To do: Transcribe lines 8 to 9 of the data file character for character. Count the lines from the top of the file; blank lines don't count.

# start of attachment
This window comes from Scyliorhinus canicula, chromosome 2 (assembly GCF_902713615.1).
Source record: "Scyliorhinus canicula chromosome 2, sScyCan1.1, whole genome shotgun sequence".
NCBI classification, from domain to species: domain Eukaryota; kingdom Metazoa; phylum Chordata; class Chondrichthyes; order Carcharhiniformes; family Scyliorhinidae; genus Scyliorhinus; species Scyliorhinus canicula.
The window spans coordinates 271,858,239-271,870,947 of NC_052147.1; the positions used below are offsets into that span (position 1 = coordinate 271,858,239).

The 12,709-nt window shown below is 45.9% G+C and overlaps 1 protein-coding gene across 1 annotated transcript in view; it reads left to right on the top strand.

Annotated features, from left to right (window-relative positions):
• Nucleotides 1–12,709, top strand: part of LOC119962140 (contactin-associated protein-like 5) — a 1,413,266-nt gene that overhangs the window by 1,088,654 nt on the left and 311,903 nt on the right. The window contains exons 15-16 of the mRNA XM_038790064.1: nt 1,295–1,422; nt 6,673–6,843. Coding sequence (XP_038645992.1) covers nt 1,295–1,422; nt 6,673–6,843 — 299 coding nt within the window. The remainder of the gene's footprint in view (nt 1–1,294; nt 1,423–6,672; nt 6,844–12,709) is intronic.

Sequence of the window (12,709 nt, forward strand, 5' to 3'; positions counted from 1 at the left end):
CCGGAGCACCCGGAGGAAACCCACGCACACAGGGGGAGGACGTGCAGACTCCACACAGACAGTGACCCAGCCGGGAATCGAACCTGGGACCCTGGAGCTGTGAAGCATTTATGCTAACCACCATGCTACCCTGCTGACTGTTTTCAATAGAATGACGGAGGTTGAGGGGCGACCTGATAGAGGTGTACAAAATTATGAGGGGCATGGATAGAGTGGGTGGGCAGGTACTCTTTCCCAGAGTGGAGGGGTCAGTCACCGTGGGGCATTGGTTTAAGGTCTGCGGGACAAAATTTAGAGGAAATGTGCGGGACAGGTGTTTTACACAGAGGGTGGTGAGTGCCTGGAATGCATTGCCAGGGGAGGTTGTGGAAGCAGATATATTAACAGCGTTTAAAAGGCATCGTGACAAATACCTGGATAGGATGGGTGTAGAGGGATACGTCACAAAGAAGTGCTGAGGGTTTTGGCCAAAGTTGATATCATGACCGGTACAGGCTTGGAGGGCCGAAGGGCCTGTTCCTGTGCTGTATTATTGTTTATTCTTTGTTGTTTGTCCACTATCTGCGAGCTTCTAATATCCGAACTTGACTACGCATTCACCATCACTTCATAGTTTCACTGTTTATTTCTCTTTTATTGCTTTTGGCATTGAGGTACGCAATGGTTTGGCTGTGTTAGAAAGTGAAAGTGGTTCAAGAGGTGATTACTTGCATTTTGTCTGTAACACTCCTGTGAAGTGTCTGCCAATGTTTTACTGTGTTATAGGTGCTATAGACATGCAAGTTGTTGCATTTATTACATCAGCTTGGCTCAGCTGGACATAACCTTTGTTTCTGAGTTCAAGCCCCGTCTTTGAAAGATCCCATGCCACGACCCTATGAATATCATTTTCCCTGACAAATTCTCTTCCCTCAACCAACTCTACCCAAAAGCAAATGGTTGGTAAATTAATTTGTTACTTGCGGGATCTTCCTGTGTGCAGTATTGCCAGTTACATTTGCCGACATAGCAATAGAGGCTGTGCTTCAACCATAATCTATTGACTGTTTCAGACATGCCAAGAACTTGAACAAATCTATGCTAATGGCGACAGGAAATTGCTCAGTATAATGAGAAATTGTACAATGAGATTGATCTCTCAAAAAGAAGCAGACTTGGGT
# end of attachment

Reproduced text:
Sequence of the window (12,709 nt, forward strand, 5' to 3'; positions counted from 1 at the left end):
CCGGAGCACCCGGAGGAAACCCACGCACACAGGGGGAGGACGTGCAGACTCCACACAGACAGTGACCCAGCCGGGAATCGAACCTGGGACCCTGGAGCTGTGAAGCATTTATGCTAACCACCATGCTACCCTGCTGACTGTTTTCAATAGAATGACGGAGGTTGAGGGGCGACCTGATAGAGGTGTACAAAATTATGAGGGGCATGGATAGAGTGGGTGGGCAGGTACTCTTTCCCAGAGTGGAGGGGTCAGTCACCGTGGGGCATTGGTTTAAGGTCTGCGGGACAAAATTTAGAGGAAATGTGCGGGACAGGTGTTTTACACAGAGGGTGGTGAGTGCCTGGAATGCATTGCCAGGGGAGGTTGTGGAAGCAGATATATTAACAGCGTTTAAAAGGCATCGTGACAAATACCTGGATAGGATGGGTGTAGAGGGATACGTCACAAAGAAGTGCTGAGGGTTTTGGCCAAAGTTGATATCATGACCGGTACAGGCTTGGAGGGCCGAAGGGCCTGTTCCTGTGCTGTATTATTGTTTATTCTTTGTTGTTTGTCCACTATCTGCGAGCTTCTAATATCCGAACTTGACTACGCATTCACCATCACTTCATAGTTTCACTGTTTATTTCTCTTTTATTGCTTTTGGCATTGAGGTACGCAATGGTTTGGCTGTGTTAGAAAGTGAAAGTGGTTCAAGAGGTGATTACTTGCATTTTGTCTGTAACACTCCTGTGAAGTGTCTGCCAATGTTTTACTGTGTTATAGGTGCTATAGACATGCAAGTTGTTGCATTTATTACATCAGCTTGGCTCAGCTGGACATAACCTTTGTTTCTGAGTTCAAGCCCCGTCTTTGAAAGATCCCATGCCACGACCCTATGAATATCATTTTCCCTGACAAATTCTCTTCCCTCAACCAACTCTACCCAAAAGCAAATGGTTGGTAAATTAATTTGTTACTTGCGGGATCTTCCTGTGTGCAGTATTGCCAGTTACATTTGCCGACATAGCAATAGAGGCTGTGCTTCAACCATAATCTATTGACTGTTTCAGACATGCCAAGAACTTGAACAAATCTATGCTAATGGCGACAGGAAATTGCTCAGTATAATGAGAAATTGTACAATGAGATTGATCTCTCAAAAAGAAGCAGACTTGGGT